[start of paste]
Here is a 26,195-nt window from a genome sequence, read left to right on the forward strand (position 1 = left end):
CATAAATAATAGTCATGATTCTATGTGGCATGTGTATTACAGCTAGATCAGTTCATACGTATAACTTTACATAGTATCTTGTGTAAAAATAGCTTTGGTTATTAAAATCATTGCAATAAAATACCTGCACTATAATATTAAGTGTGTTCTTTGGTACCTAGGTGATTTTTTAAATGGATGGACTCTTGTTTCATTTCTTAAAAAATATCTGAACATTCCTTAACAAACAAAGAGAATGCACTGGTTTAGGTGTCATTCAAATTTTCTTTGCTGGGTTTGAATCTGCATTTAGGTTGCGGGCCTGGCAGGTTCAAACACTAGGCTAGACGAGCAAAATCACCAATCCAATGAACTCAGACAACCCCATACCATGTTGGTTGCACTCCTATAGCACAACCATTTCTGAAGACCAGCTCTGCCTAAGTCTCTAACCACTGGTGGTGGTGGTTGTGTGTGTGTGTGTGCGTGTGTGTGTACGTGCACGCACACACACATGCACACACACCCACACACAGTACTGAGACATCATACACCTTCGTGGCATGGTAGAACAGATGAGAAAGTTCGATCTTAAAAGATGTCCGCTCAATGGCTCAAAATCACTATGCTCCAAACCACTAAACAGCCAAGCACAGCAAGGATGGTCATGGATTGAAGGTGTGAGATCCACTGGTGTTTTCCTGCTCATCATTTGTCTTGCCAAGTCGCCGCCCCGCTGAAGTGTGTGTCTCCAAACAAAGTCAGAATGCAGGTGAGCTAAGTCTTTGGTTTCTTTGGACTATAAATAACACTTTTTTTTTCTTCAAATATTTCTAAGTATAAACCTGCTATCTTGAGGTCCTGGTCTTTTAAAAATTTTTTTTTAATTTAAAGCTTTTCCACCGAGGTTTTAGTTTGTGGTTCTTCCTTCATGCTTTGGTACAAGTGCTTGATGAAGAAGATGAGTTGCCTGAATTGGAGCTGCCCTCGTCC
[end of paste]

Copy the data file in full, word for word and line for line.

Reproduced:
Here is a 26,195-nt window from a genome sequence, read left to right on the forward strand (position 1 = left end):
CATAAATAATAGTCATGATTCTATGTGGCATGTGTATTACAGCTAGATCAGTTCATACGTATAACTTTACATAGTATCTTGTGTAAAAATAGCTTTGGTTATTAAAATCATTGCAATAAAATACCTGCACTATAATATTAAGTGTGTTCTTTGGTACCTAGGTGATTTTTTAAATGGATGGACTCTTGTTTCATTTCTTAAAAAATATCTGAACATTCCTTAACAAACAAAGAGAATGCACTGGTTTAGGTGTCATTCAAATTTTCTTTGCTGGGTTTGAATCTGCATTTAGGTTGCGGGCCTGGCAGGTTCAAACACTAGGCTAGACGAGCAAAATCACCAATCCAATGAACTCAGACAACCCCATACCATGTTGGTTGCACTCCTATAGCACAACCATTTCTGAAGACCAGCTCTGCCTAAGTCTCTAACCACTGGTGGTGGTGGTTGTGTGTGTGTGTGTGCGTGTGTGTGTACGTGCACGCACACACACATGCACACACACCCACACACAGTACTGAGACATCATACACCTTCGTGGCATGGTAGAACAGATGAGAAAGTTCGATCTTAAAAGATGTCCGCTCAATGGCTCAAAATCACTATGCTCCAAACCACTAAACAGCCAAGCACAGCAAGGATGGTCATGGATTGAAGGTGTGAGATCCACTGGTGTTTTCCTGCTCATCATTTGTCTTGCCAAGTCGCCGCCCCGCTGAAGTGTGTGTCTCCAAACAAAGTCAGAATGCAGGTGAGCTAAGTCTTTGGTTTCTTTGGACTATAAATAACACTTTTTTTTTCTTCAAATATTTCTAAGTATAAACCTGCTATCTTGAGGTCCTGGTCTTTTAAAAATTTTTTTTTAATTTAAAGCTTTTCCACCGAGGTTTTAGTTTGTGGTTCTTCCTTCATGCTTTGGTACAAGTGCTTGATGAAGAAGATGAGTTGCCTGAATTGGAGCTGCCCTCGTCC